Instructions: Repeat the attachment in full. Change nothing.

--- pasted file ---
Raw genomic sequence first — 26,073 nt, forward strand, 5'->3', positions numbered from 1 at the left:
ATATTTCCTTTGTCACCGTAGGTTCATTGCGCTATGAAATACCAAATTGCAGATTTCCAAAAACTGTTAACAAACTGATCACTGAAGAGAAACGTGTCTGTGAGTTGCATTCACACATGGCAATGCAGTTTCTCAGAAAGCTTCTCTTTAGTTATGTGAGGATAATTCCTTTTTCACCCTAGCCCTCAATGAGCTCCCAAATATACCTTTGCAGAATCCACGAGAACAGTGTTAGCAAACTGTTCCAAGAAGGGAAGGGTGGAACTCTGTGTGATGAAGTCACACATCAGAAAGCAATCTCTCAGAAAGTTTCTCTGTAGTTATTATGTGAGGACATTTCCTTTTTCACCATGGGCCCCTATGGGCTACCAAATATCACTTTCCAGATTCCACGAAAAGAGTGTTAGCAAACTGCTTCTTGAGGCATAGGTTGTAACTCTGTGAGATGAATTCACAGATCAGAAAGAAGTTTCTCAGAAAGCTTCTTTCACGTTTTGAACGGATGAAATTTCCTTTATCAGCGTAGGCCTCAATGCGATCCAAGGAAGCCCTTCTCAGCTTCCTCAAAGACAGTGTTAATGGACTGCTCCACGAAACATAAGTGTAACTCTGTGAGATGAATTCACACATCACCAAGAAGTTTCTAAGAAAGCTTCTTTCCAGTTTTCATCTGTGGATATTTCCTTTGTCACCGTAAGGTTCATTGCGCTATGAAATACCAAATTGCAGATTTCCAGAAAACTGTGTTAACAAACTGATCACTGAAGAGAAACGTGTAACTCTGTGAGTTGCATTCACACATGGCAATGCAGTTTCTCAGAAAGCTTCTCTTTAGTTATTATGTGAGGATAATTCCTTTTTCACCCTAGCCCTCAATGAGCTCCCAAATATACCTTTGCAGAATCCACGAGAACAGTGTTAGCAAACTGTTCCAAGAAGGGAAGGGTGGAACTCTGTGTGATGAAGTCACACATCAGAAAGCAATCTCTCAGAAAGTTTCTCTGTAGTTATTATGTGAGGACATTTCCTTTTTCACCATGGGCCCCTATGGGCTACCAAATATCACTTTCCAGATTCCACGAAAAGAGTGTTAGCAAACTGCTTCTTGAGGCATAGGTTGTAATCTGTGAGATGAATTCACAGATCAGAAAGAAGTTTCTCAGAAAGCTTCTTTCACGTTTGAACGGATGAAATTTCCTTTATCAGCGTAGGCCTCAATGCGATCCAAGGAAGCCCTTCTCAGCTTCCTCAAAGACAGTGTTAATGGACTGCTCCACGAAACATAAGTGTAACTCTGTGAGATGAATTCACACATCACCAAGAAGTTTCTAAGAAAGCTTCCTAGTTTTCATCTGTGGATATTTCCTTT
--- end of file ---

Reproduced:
Raw genomic sequence first — 26,073 nt, forward strand, 5'->3', positions numbered from 1 at the left:
ATATTTCCTTTGTCACCGTAGGTTCATTGCGCTATGAAATACCAAATTGCAGATTTCCAAAAACTGTTAACAAACTGATCACTGAAGAGAAACGTGTCTGTGAGTTGCATTCACACATGGCAATGCAGTTTCTCAGAAAGCTTCTCTTTAGTTATGTGAGGATAATTCCTTTTTCACCCTAGCCCTCAATGAGCTCCCAAATATACCTTTGCAGAATCCACGAGAACAGTGTTAGCAAACTGTTCCAAGAAGGGAAGGGTGGAACTCTGTGTGATGAAGTCACACATCAGAAAGCAATCTCTCAGAAAGTTTCTCTGTAGTTATTATGTGAGGACATTTCCTTTTTCACCATGGGCCCCTATGGGCTACCAAATATCACTTTCCAGATTCCACGAAAAGAGTGTTAGCAAACTGCTTCTTGAGGCATAGGTTGTAACTCTGTGAGATGAATTCACAGATCAGAAAGAAGTTTCTCAGAAAGCTTCTTTCACGTTTTGAACGGATGAAATTTCCTTTATCAGCGTAGGCCTCAATGCGATCCAAGGAAGCCCTTCTCAGCTTCCTCAAAGACAGTGTTAATGGACTGCTCCACGAAACATAAGTGTAACTCTGTGAGATGAATTCACACATCACCAAGAAGTTTCTAAGAAAGCTTCTTTCCAGTTTTCATCTGTGGATATTTCCTTTGTCACCGTAAGGTTCATTGCGCTATGAAATACCAAATTGCAGATTTCCAGAAAACTGTGTTAACAAACTGATCACTGAAGAGAAACGTGTAACTCTGTGAGTTGCATTCACACATGGCAATGCAGTTTCTCAGAAAGCTTCTCTTTAGTTATTATGTGAGGATAATTCCTTTTTCACCCTAGCCCTCAATGAGCTCCCAAATATACCTTTGCAGAATCCACGAGAACAGTGTTAGCAAACTGTTCCAAGAAGGGAAGGGTGGAACTCTGTGTGATGAAGTCACACATCAGAAAGCAATCTCTCAGAAAGTTTCTCTGTAGTTATTATGTGAGGACATTTCCTTTTTCACCATGGGCCCCTATGGGCTACCAAATATCACTTTCCAGATTCCACGAAAAGAGTGTTAGCAAACTGCTTCTTGAGGCATAGGTTGTAATCTGTGAGATGAATTCACAGATCAGAAAGAAGTTTCTCAGAAAGCTTCTTTCACGTTTGAACGGATGAAATTTCCTTTATCAGCGTAGGCCTCAATGCGATCCAAGGAAGCCCTTCTCAGCTTCCTCAAAGACAGTGTTAATGGACTGCTCCACGAAACATAAGTGTAACTCTGTGAGATGAATTCACACATCACCAAGAAGTTTCTAAGAAAGCTTCCTAGTTTTCATCTGTGGATATTTCCTTT